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Comment: Re:Just red tape? (Score 1) 140

by laird (#47703299) Attached to: Delays For SC Nuclear Plant Put Pressure On the Industry

I was replying to the comment that said "Let's not hamstring projects with a feel good but impractical 'Buy American' requirement. That's the main reason for military gear being so overpriced. If Korea, Japan or China can get components to us faster, more power to them.".

For civilian products, using whoever is most competitive can make sense (though our policy of paying companies to decimate their US manufacturing and engineering capability is stupid). But for military systems in particular, outsourcing to China or Korea is a fantastically bad idea. Even if it costs more, it's worth it to maintain control over the supply chain because the risk of not doing so is unacceptable.

Crime

Feds: Red Light Camera Firm Paid For Chicago Official's Car, Condo 115

Posted by samzenpus
from the red-light-red-light dept.
An anonymous reader writes "The former CEO of Redflex, a major red light camera vendor, and John Bills, former Managing Deputy Commissioner at the Department of Transportation, have been indicted on federal corruption charges stemming from a contract with the City of Chicago. According to the indictment, a friend of Bills was hired as a contractor and paid $2 million. Much of that money was then kicked back to Bills, who also got a Mercedes and a condominium via Redflex employees. The defendants are facing 23 counts including: mail fraud, wire fraud, and bribery. Each fraud count carries a maximum sentence of 20 years."

Comment: Re:Just red tape? (Score 3, Insightful) 140

by laird (#47687617) Attached to: Delays For SC Nuclear Plant Put Pressure On the Industry

Having your military supply chain depend on countries that you might be fighting against is a terrible plan. It's also in the national interest for the US to retain engineering and manufacturing capabilities. And, of course there's the possibility that they embed controls into the devices that they sell us, the way the NSA pre-hacked hardware being sold by US companies only in the other direction.

So really, it kinda does matter.

Comment: Business relationship (Score 4, Interesting) 109

by demachina (#47684425) Attached to: Why the Universe Didn't Become a Black Hole

So does ./ have some kind of promotional relationship with startswithabang? If so you should disclose it.

The blog does have interesting material, and its appropriate for /., so its not like its bad that every article on there is making the /. front page. But its kind of odd that every article on there is making the ./ front page.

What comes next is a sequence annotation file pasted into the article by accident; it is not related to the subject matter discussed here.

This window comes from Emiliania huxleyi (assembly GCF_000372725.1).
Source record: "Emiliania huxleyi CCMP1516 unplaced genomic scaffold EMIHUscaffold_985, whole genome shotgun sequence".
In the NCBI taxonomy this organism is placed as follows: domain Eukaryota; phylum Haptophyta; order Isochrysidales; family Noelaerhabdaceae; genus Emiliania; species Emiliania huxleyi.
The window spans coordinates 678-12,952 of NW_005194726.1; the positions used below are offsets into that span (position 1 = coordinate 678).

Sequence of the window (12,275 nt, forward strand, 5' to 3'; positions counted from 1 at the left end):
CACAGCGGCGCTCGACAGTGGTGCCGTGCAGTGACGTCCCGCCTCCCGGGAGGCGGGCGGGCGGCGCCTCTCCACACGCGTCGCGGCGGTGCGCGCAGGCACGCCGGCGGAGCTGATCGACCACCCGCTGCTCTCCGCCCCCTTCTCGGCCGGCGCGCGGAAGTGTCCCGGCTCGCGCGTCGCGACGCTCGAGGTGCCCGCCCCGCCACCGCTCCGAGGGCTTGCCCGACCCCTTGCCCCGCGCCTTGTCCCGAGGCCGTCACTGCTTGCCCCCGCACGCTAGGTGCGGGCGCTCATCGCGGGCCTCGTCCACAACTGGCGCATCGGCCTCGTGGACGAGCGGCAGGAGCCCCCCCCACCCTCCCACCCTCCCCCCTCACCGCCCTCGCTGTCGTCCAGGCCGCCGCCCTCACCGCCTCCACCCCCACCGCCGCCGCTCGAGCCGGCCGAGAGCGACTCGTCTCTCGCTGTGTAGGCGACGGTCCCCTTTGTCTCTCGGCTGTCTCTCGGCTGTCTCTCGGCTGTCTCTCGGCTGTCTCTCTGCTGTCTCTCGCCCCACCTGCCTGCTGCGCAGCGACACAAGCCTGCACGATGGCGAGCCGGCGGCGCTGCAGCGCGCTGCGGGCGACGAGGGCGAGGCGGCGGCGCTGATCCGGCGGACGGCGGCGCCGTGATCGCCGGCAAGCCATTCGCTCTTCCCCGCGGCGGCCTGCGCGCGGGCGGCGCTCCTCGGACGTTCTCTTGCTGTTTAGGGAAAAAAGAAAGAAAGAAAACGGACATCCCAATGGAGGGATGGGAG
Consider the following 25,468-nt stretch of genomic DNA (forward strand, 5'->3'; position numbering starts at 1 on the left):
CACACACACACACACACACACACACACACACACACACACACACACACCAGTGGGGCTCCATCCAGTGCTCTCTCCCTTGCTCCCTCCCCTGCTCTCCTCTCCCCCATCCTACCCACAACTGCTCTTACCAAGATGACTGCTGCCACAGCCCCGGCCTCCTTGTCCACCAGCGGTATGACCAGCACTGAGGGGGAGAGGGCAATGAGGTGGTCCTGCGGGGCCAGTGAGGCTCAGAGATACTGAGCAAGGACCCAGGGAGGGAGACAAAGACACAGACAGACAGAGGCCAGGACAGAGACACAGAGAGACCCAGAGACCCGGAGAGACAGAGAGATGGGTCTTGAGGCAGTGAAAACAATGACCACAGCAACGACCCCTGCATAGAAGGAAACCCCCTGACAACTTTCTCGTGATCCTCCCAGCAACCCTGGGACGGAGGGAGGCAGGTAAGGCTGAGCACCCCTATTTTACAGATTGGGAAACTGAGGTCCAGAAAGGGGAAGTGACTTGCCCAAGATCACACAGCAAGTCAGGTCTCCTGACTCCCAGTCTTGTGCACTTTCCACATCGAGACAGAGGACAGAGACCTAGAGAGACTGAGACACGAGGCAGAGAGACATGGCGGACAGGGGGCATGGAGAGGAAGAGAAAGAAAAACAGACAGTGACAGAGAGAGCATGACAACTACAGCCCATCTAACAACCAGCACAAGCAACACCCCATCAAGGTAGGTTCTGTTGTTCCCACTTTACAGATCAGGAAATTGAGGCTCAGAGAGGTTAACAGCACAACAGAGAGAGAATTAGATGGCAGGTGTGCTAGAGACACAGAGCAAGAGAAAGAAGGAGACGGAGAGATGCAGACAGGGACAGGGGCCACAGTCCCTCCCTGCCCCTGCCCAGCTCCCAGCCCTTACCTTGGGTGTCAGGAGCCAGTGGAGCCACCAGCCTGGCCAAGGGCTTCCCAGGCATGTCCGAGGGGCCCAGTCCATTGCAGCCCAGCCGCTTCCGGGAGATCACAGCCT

Comment: Re:https is useless (Score 1) 166

by mi (#47682873) Attached to: Watch a Cat Video, Get Hacked: the Death of Clear-Text

It's one they are granted when evidence is presented to a court for a warrant. In a public hearing.

That's not how things are spelled-out in the Constitution. And it does not make any sense. A public hearing will alert the suspect.

I'm pretty sure that the past decade has taught us that government does not respect this constitutional requirement.

No, we've known it for much longer.

So, they should get a time out from those powers until they can demonstrate that they know how to behave.

They are not children, to whom such an approach may be applicable. Nor will the criminals be willing to join the "cease-fire" you propose... Bad as government's intrusions into privacy are, they have neither killed nor raped many people.

Not even the scariest abuses — when police get a "hint" obtained with unwarranted search and perform "parallel reconstruction" — have targeted innocent people. Not yet. The time will surely arrive, but for the time being it is the IRS — not the NSA — that is used to suppress opposition. Them and the government's power to audit . But not the eavesdropping.

We have the Constitution, we just need the government to obey it. The previous President was often accused of "shredding" the document, but the current one is actually doing it.

In other words, we have the laws already — we just aren't following them. Creating new laws will not help that...

I would rather take my chances with the armies of terrorists and child molesters

How about fraudsters, thieves, rapists and murderers, embezzlers of public funds and bribe-takers? I don't think, I'm willing to have even a 10% higher rate of those things in exchange for unbeatable https.

Comment: Re:https is useless (Score -1) 166

by mi (#47682737) Attached to: Watch a Cat Video, Get Hacked: the Death of Clear-Text

Two and a half centuries ago we allowed the government those powers